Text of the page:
Money managers under the microscope
Money managers were drawn by Madoff’s air of mystique, his stellar reputation as a market timer, the apparently steady returns with rock bottom volatility and the absence of fees, which some collected from clients anyway.
Those wanting more could simply have increased allocations but some chose to create new investment vehicles instead. Behind the banks and asset managers which lost money, some names appear again and again.
Take the circle of managers revolving around Sandra Manzke, founder of Tremont, whose Rye unit lost substantially all of its roughly $3 billion in assets.
Tremont and Bermuda-based Kingate Management also set up Kingate Global, a Madoff feeder which lost $2.7 billion, and Manzke was on the board of the fund, the Financial Times reported earlier this year.
Manzke’s presence at the founding of Kingate was confirmed by a source close to Kingate who asked not to be named.
In 2006 Manzke left Tremont to found Maxam Capital, a Madoff feeder widely reported to have lost $280 million.
Returning to Kingate, there were other less well-known names who were also caught out by the Madoff bug. One was Christopher Wetherhill, president and director of Kingate Management and a director of Kingate Global and of another Madoff feeder, Kingate Euro.
Wetherhill was also founder and, until 2000, chief executive of Hemisphere Management Ltd, once reputedly the third-largest hedge funds administrator in the world, overseeing assets of over $51 billion, including those of the Kingate funds.
Thus Wetherhill could know how and where Kingate money was invested, as well as what happened to the commissions the company took in over the years.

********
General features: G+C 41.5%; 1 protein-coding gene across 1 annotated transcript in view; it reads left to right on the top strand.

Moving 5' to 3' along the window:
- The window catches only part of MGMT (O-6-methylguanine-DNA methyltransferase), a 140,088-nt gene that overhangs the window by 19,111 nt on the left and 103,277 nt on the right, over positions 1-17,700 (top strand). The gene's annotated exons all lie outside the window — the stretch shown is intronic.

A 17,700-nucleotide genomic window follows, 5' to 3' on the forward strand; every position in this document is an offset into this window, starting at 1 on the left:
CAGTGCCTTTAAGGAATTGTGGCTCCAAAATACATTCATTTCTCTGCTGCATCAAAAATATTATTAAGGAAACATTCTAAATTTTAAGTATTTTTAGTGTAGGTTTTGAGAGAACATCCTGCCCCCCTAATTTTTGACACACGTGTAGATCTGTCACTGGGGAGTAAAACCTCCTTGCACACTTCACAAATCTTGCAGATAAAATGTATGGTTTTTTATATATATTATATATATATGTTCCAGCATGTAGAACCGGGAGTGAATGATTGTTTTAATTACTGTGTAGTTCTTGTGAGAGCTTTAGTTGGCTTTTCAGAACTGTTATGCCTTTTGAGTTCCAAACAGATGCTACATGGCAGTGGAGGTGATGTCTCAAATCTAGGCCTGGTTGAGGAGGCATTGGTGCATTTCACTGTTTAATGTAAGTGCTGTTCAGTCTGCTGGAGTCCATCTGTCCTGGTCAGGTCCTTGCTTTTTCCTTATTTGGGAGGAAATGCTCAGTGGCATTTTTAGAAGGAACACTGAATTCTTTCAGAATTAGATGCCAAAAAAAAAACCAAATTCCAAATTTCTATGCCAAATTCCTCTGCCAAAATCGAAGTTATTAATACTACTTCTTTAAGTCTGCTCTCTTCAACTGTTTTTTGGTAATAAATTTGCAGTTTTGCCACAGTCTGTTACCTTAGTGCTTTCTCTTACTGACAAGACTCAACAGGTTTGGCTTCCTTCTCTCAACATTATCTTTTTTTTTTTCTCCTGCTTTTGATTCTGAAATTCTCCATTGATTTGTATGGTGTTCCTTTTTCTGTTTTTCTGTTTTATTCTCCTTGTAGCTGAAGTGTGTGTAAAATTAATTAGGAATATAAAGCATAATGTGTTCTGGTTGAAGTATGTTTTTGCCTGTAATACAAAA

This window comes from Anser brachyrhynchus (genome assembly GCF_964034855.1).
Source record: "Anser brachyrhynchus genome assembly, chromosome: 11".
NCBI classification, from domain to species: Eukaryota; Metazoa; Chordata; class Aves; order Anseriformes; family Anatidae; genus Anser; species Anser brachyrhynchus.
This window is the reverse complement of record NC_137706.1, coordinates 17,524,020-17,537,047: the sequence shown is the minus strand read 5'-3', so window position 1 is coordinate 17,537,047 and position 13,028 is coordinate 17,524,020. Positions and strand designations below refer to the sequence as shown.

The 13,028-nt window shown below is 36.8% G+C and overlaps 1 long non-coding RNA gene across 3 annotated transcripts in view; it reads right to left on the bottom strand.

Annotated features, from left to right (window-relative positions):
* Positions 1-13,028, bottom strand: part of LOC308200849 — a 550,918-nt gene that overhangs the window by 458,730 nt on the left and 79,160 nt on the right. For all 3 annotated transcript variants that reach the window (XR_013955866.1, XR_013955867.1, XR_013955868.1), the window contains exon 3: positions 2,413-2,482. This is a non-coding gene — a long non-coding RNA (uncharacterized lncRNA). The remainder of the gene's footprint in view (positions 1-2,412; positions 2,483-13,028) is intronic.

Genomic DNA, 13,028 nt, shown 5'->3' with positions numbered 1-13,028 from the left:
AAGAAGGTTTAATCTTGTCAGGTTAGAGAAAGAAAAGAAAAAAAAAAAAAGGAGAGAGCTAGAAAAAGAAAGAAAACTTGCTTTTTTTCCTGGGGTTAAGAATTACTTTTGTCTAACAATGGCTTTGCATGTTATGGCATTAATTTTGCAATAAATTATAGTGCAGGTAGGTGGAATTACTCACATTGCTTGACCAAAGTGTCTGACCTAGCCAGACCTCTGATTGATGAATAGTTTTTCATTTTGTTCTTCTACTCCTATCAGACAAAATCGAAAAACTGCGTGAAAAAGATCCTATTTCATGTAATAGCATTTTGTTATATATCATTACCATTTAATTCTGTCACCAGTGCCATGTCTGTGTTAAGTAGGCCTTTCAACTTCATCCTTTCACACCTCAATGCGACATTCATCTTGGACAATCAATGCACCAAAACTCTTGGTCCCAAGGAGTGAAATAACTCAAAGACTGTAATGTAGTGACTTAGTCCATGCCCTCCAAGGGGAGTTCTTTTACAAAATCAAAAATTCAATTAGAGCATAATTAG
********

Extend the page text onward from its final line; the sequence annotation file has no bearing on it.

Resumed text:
Former Kingate clients are anxious to locate these commissions, one lawyer acting for them has told Reuters. He estimated they could total as much as $500 million.
The bulk of Kingate’s assets were sourced through its consultant, FIM Advisers, a London-based asset manager founded by Carlo Grosso and Federico Ceretti.
FIM has played down its relationship with Kingate but two sources familar with the situation have told Reuters that Grosso and Ceretti were synonymous with Kingate and had been present at its founding.
When Wetherhill left the helm of Hemisphere, he was replaced by Tom Healy, who later became chief operating officer and a board member of FIM.
Wetherhill is also the named by Madoff Trustee Irving Picard as the contact point for Whitechapel Management Ltd, a Bermuda-based firm which appears on Picard’s long list of Madoff clients.
Another ubiquitous presence in the FIM-Kingate-Tremont triangle is New York lawyer Michael Tannenbaum, a founding partner of the law firm Tannenbaum Helpern Syracuse and Hirschtritt LLP.
Kingate’s fund offering documents say Tannenbaum, an outside director of the manager since 2000, is a senior partner of a law firm that advises both funds, the manager (Kingate) and the consultant (FIM), a potential conflict of interests.
Tannenbaum’s firm is also legal counsel for affiliates of Tremont and Rye.
Perhaps understandably, none of those named is keen to revisit their Madoff experience, nor their links with each other.
Wetherhill offered a no comment, as did a spokesman for Manzke. Calls and emails to Tannenbaum went unanswered.
Numerous calls to FIM have not been returned, and questions on the relationship between Kingate, FIM and Hemisphere emailed to the company’s general counsel Philip Niel remain unanswered.